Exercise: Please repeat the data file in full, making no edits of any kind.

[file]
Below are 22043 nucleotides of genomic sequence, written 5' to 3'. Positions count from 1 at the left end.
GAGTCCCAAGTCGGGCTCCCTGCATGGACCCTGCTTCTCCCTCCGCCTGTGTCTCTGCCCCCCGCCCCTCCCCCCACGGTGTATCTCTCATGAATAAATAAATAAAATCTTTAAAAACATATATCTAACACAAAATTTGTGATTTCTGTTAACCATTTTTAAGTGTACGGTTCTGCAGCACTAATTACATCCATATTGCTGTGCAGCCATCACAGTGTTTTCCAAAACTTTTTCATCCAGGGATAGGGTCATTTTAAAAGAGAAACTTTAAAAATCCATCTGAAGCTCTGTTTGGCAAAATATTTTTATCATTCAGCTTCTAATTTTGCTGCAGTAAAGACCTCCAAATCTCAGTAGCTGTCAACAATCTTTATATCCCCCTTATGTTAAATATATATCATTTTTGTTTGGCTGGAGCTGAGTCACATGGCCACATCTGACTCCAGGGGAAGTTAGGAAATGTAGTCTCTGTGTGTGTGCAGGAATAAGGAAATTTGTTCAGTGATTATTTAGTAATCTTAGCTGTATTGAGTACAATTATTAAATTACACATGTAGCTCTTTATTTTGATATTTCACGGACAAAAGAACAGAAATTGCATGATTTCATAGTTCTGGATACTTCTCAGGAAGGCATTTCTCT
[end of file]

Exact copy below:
Below are 22043 nucleotides of genomic sequence, written 5' to 3'. Positions count from 1 at the left end.
GAGTCCCAAGTCGGGCTCCCTGCATGGACCCTGCTTCTCCCTCCGCCTGTGTCTCTGCCCCCCGCCCCTCCCCCCACGGTGTATCTCTCATGAATAAATAAATAAAATCTTTAAAAACATATATCTAACACAAAATTTGTGATTTCTGTTAACCATTTTTAAGTGTACGGTTCTGCAGCACTAATTACATCCATATTGCTGTGCAGCCATCACAGTGTTTTCCAAAACTTTTTCATCCAGGGATAGGGTCATTTTAAAAGAGAAACTTTAAAAATCCATCTGAAGCTCTGTTTGGCAAAATATTTTTATCATTCAGCTTCTAATTTTGCTGCAGTAAAGACCTCCAAATCTCAGTAGCTGTCAACAATCTTTATATCCCCCTTATGTTAAATATATATCATTTTTGTTTGGCTGGAGCTGAGTCACATGGCCACATCTGACTCCAGGGGAAGTTAGGAAATGTAGTCTCTGTGTGTGTGCAGGAATAAGGAAATTTGTTCAGTGATTATTTAGTAATCTTAGCTGTATTGAGTACAATTATTAAATTACACATGTAGCTCTTTATTTTGATATTTCACGGACAAAAGAACAGAAATTGCATGATTTCATAGTTCTGGATACTTCTCAGGAAGGCATTTCTCT